CHICAGO, IL- January 8, 2014— The Illinois Humanities Council (IHC) has appointed Angel Ysaguirre as its new executive director. He comes to the IHC from the City of Chicago’s Department of Cultural Affairs and Special Events (DCASE), where he served as Deputy Commissioner. He will officially begin his duties February 1.
Ysaguirre will be the 5th executive director of the IHC and will succeed Kristina A. Valaitis, who has served as Executive Director since 1993.
As Deputy Commissioner for DCASE, Ysaguirre participated in the creation of Mayor Rahm Emanuel’s Chicago Cultural Plan, a framework to guide the city’s future cultural and economic growth. He worked with the Mayor’s Office, DCASE Commissioner Michelle Boone and a team of Directors to create a new Arts Programming Division within DCASE to enact parts of the Cultural Plan and establish the department’s strategy.
“We are impressed with Angel‘s work at the City, under Commissioner Boone’s leadership, to re-imagine and energize Chicago’s Department of Cultural Affairs and Special Events,” said Deborah Epstein, IHC’s Board Chair. “We look forward to Angel bringing that same energy and passion for translating ideas into action, especially as we celebrate our 40th anniversary and look ahead to the next 40 years.”
Since 1973-74, the IHC has grown to be a grant maker and a producer of free programs and initiatives that reach over 600,000 people yearly. New and upcoming projects include a humanities radio series with WSIU in southern Illinois, The Public Square’s media literacy project, Media Matters, the debut of the Smithsonian’s latest traveling exhibit, Hometown Teams, and a Chicago-based program series looking at the intersection between business and the humanities.
“The Council plays an important role in Chicago and the State, using the humanities to celebrate, explore and examine our society and culture,” commented DCASE Commissioner Michelle Boone. “Angel will apply the same innovation, drive and progressive thinking at the Council that he brought to his work with the City and the residents of Chicago.”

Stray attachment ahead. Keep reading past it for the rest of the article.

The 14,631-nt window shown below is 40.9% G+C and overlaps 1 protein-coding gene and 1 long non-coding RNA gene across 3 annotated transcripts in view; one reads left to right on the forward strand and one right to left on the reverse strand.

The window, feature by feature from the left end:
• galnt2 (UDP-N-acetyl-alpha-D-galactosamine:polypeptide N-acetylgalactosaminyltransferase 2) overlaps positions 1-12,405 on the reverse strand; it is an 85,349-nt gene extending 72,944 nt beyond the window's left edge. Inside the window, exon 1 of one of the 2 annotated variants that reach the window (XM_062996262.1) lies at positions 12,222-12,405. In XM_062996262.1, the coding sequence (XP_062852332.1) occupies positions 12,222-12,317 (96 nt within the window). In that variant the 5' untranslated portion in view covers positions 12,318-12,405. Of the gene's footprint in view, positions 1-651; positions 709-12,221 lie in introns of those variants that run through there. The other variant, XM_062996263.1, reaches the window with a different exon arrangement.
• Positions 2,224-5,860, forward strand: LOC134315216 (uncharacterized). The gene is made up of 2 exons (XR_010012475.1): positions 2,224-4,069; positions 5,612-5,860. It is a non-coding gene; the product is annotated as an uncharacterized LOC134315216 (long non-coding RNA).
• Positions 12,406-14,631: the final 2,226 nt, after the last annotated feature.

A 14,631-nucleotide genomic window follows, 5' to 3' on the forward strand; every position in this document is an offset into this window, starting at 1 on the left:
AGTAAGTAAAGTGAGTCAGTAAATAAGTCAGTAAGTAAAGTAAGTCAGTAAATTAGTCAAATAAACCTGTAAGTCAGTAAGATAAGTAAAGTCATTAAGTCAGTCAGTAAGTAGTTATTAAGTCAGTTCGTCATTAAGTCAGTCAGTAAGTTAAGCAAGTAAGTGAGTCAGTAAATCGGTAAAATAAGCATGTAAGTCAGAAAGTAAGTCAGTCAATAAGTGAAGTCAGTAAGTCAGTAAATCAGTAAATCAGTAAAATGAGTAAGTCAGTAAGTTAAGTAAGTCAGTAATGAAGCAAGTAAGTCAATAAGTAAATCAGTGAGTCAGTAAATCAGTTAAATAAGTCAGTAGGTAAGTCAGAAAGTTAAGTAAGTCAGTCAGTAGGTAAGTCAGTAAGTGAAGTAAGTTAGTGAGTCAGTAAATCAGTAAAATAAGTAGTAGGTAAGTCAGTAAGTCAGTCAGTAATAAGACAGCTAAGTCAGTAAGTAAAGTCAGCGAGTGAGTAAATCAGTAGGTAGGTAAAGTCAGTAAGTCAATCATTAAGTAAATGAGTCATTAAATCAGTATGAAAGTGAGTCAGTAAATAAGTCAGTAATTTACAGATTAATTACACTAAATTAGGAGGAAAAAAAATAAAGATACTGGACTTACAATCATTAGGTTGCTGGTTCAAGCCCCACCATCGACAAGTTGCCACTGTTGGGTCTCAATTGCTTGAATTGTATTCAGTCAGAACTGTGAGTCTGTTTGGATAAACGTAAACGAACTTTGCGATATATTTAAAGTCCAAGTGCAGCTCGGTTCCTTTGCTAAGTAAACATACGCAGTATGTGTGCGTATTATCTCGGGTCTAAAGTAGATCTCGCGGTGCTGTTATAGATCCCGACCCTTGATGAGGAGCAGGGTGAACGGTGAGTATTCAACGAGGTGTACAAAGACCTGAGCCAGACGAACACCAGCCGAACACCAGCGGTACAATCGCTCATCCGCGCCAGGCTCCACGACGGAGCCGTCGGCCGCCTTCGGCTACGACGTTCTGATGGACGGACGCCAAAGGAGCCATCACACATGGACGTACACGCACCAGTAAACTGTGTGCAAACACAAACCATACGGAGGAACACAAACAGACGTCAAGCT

Along with his time at DCASE, Angel Ysaguirre brings over 17 years of experience in philanthropy and arts and humanities, including at the IHC. He served as the IHC’s first Director of Programs, ushering in programs like The Odyssey Project and the series, Brown v Board 50 Years Later: Conversations on Race, Integration, and the Courts, that made the humanities accessible to a wider audience. His rich philanthropic experience includes serving as Program Officer with the McCormick Tribune Foundation, where he managed a portfolio that covered arts and arts education. He continued his philanthropic work as Director of Global Community Investing, Global Corporate Citizenship for The Boeing Company, where he managed the company’s grant making strategy domestically and internationally.
“My career has been characterized by taking things to the next level, and I am excited to bring my familiarity with the IHC and experience to help build on its strengths and soar to new heights,” said Ysaguirre. “I will work to ensure our programs continue the IHC’s mission of helping people experience life more deeply through critical reflection about issues that matter, and to contribute to civic life by engaging with others on those reflections.”
The fortuitous convergence of new leadership and the IHC’s 40th year celebration offers Ysaguirre, IHC staff and board, an ideal moment to look to the future and design the next generation of strategic grant making and programming. Deborah Epstein reinforces this thought by noting, “IHC is poised for a new level of impact and Angel is just the person to take us there”.
About the Illinois Humanities Council
The Illinois Humanities Council (IHC) is a philanthropic and educational organization dedicated to making the humanities a vital part of the lives of individuals and communities in Illinois, regardless of their economic resources, cultural background, or geographic location. This year marks 40 years of developing or funding educational activities and programs throughout the state, including lectures, seminars, performances, exhibitions, films, library discussions, and written materials – all free and open to the public. Organized as a state affiliate of the National Endowment for the Humanities in 1973, the IHC is now a private nonprofit (501 [c] 3) supported by state, federal, and private funds.